Zwetschke

Watersorption - Water absorption of Wood Plastic Composites

Analysis of the water absorption in Wood Plastic Composites (WPC) in order to develop solutions to decrease and stop water absorption. This enables a big variety of new applications made of WPC and brings economical and ecological advantages for the polymer processing industries.

Short Description

Status

completed

Summary

Wood Plastic Composites (WPC) are composite materials, consisting of wood particles, a thermoplastically processable matrix as well as some additives. This materials class, which gained increasing interest from industry and research over the last years, shows advantages in terms of processing and cost issues. A major drawback of WPC is the water uptake due to the cellulose incorporated in the composite, which results in reduced dimensional stability, mechanical properties and resistance against biological decay.

The methods for suppressing the water uptake, which are currently available, are painting or coating the composites or the chemical modification of the wood particles themselves via acetylation. These methods show several drawbacks, which exclude such WPC from several applications. With coating a structural part is sealed off against water uptake, but with this method the advantage of easier handling is lost, compared with the usual wood materials. Furthermore, such treatments are expensive in processing, as well as there is a need to repeat this treatment several times over the life cycle, resulting in increased effort for the user. The method of acetylating the wood particles is an effective method of suppressing the water uptake, but this method is very expensive due to the fact that in this process much solvent is involved, which has to be reprocessed, thus denying the cost effectiveness of WPC. Furthermore the acetylation reduces the mechanical properties of the composites. Therefore this method is not paying off anymore for this application.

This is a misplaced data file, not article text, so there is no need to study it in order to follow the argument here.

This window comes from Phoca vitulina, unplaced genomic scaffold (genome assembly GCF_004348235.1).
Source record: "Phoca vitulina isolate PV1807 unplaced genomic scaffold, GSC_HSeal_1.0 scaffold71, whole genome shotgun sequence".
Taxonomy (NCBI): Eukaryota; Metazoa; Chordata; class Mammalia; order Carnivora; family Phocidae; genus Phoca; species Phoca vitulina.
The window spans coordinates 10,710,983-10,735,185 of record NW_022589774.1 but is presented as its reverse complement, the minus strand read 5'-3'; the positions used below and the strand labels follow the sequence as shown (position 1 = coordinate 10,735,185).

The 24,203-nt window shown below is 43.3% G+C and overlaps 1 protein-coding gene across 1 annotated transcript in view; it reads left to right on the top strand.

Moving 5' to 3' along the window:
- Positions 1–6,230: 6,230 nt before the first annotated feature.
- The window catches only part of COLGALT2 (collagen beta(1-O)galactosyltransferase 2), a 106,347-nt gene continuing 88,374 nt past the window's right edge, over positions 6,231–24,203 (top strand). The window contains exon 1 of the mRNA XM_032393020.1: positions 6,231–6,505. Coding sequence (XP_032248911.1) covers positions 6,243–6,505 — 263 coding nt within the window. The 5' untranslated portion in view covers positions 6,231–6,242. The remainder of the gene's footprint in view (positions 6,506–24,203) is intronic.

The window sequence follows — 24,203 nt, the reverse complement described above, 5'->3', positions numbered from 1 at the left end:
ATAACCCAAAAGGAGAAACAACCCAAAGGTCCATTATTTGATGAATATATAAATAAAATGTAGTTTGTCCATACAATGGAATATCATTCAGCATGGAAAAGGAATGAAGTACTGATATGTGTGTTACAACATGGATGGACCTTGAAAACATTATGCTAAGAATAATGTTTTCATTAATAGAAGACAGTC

The aim of the project was to investigate and clarify the mechanisms of water sorption and transport in the composite, and, based on these results, to find methods for treating the wood to suppress the water uptake. The main focus for the treatment methods was on the effectiveness of suppression in combination with good processability and cost effectiveness of the treatment processes. Although the aim of the project was the research about the water sorption mechanisms, there should be the possibility of utilizing the project results for future application.

In the scope of the project many different treatment methods were investigated, where the most promising ones are the thermal treatment as well as the treatments with anhydrides and thermosets. Especially the thermal treatment yields very satisfying results due to the simple application and the relatively low costs. For further reduction of water uptake, both the treatments with anhydrides as well as thermosets are very effective, although one has to pay the higher raw material cost. Nevertheless these are relatively low, due to the low dosages of few percent related to the wood share, and furthermore these treatments will pay off due to the reduction of problems in the different applications.

The results from this project show, that it is possible to reduce the water uptake of WPC with quite simple methods. With that it is possible to use WPC in applications which were not accessible until now due to the water absorption properties of WPC.

Project Partners

Project management

Dr. Christoph Burgstaller
Transfercenter für Kunststofftechnik GmbH (TCKT)

Projekt collaborator TCKT

B. Priller, BSc, Ing. A. Gösweiner, Ing. H. Ladner, Ing. K. Moser, C. Hainberger, F. Hartl, C. Maticka

Project or cooperation partners

  • Dr. Martin Sonntag
  • Dr. K. Fischer, Dr. S. Schmidt, DI (FH) P. Glaser, DI (FH) C. Adler, S. Ikrai, S. Marx-Guschall
  • Rehau AG, D

Contact Address

Transfercenter für Kunststofftechnik GmbH
Franz Fritsch Strasse 11, 4600 Wels
Tel.: +43 (7242) 2088-1017
Fax: +43 (7242) 2088-1020
E-Mail: christoph.burgstaller@tckt.at
Web: www.tckt.at

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